A recent study revealed the preferred climate of different strains of plants, shedding light on how plants could adapt to climate change. To observe the preferred growing conditions correlated to genetic traits, scientists grew a variety of strains of mustard plant in several climatic conditions in Finland, Germany, England, and Spain. Researchers were able to produce a map that illustrated the tendency of plants with different genetic composition to adapt and thrive in different climates. The results suggested that there is a set of genes that control adaptability and preferred climate, and different genes are correlated to adaptability in different climatic conditions. This discovery is significant because it may be possible to combine different sets of genes to create a strain that would thrive in changing climatic conditions. The article was published in the journal Science.

For additional information see: Science Daily, Abstract

Scientists Link Bacterial Communication and Climate Change

According to a recent study, chemical signal communication between ocean bacteria impacts climate. When bacteria gather on sinking, carbon-rich particles, they emit chemical signals to one another to determine the location of nearby bacteria. These chemical signals, known as quorum sensing, affect hydrolytic enzymes in the carbon that can trigger particle degradation. If enough bacteria are nearby, the bacteria group together to secrete enzymes that break down the carbon particle into smaller, more digestible pieces. Most of the carbon particles used for congregations of bacteria are atmospheric carbon, a greenhouse gas. Rather than sinking to the depth of the ocean, the broken-down carbon will remain at shallower depths, which affects the amount of carbon drawn into the air and the amount of carbon stored in the ocean. The study was published in Environmental Microbiology Reports.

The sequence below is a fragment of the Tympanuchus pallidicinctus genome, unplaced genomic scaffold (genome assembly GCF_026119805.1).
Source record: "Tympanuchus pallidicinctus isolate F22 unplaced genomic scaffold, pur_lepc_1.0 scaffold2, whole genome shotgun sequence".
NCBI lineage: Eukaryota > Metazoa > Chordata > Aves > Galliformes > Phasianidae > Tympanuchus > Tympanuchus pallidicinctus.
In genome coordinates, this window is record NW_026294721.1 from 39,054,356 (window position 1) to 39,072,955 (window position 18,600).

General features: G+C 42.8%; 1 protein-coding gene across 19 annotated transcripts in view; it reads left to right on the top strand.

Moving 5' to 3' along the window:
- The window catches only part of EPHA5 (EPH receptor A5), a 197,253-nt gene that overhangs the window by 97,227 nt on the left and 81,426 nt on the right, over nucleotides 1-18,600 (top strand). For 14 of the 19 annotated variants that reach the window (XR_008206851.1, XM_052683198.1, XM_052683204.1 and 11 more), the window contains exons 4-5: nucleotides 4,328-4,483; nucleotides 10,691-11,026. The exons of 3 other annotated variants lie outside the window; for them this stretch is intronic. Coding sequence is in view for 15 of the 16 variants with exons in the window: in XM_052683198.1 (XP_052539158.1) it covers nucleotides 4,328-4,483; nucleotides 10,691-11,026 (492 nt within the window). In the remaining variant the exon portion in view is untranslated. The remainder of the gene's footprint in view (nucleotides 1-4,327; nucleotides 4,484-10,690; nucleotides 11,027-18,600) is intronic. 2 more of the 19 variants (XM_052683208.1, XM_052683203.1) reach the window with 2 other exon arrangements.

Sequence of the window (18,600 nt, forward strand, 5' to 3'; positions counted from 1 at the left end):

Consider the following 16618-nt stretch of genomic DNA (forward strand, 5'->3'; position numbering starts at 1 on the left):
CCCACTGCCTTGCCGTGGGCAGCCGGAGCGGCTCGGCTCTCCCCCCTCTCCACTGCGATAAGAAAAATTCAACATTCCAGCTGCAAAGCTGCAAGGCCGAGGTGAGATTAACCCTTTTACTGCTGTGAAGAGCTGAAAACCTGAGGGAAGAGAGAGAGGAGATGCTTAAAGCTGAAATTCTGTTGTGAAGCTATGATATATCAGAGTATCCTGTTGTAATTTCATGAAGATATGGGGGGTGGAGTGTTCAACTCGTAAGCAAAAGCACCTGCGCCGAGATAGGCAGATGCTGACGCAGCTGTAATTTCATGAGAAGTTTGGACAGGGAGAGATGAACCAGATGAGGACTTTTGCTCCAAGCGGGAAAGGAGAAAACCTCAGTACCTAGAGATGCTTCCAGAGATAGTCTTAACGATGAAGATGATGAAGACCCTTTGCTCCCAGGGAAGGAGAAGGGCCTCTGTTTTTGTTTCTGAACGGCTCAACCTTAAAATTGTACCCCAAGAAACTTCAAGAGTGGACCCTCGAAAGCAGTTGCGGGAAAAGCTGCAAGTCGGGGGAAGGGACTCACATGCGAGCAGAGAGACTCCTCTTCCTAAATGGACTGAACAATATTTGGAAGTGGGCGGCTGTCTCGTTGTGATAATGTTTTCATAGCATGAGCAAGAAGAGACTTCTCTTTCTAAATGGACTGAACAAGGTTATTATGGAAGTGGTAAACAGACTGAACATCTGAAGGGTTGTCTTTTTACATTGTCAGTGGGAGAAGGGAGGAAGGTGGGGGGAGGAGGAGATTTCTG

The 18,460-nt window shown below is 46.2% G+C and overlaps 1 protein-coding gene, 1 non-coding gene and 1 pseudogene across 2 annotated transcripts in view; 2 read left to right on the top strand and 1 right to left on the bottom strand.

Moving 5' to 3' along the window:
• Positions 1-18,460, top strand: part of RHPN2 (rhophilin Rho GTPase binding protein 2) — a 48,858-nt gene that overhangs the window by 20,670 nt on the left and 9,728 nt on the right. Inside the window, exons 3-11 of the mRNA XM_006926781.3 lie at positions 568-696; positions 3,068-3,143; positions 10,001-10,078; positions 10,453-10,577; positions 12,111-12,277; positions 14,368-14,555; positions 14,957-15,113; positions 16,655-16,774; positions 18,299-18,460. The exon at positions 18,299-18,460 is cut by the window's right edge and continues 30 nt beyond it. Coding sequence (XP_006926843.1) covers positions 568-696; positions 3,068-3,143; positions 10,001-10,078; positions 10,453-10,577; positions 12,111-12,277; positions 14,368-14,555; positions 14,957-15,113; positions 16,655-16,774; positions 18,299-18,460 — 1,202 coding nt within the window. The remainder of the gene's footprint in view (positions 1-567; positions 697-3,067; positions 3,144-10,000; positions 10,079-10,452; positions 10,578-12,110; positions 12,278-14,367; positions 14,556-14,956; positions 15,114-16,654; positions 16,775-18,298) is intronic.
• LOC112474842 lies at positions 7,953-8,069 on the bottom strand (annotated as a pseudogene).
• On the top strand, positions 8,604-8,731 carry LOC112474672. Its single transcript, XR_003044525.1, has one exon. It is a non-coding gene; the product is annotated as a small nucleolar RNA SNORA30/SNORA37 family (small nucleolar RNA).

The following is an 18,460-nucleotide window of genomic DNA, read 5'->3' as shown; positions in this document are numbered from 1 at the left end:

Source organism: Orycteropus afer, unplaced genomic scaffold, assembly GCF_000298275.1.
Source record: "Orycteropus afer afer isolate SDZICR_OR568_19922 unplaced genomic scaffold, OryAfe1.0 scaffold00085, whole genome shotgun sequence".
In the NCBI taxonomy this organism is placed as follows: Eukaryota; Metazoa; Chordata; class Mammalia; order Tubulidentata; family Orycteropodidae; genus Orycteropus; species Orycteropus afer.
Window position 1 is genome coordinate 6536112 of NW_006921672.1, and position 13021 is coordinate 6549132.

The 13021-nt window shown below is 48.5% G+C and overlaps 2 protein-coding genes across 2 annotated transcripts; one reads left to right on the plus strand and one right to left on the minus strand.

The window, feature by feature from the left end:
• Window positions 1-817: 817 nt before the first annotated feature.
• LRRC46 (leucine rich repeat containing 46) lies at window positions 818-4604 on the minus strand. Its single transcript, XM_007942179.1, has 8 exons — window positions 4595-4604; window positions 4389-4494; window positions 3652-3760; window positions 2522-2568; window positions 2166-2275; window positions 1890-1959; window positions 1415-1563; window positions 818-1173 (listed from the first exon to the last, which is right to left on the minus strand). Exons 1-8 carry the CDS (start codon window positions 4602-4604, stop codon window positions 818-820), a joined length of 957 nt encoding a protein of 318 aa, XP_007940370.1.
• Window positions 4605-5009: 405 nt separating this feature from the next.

For additional information see: Science Daily, Abstract

Changing Oceans May Cause Less Effective Carbon Sink

New research suggests that, as oceans grow warmer and more acidic, the crucial role that phytoplankton play in sequestering atmospheric carbon dioxide (CO2) in the ocean might be at risk. The microscopic phytoplankton Emiliana huxleyi is responsible for drawing huge amounts of CO2 from the atmosphere and storing it deep in the sea. However, climate-induced changes in nitrogen and CO2 levels in seawater could make this tiny creature less effective at processing CO2, because the carbon-based shells that they form, and eventually sink to the bottom of the ocean, turn out to be incomplete or hollow when grown in more CO2-rich and acidic waters. In warmer, more acidic, more ammonium-rich waters that have been projected in climate models, less carbon will sink to the bottom with the shells of Emiliana huxleyi, as the shell composition changes with the shifting environmental chemistry. This study, published in Global Change Biology, was one of the first papers to observe the combined effects of ocean acidification and changes in nitrogen on phytoplankton.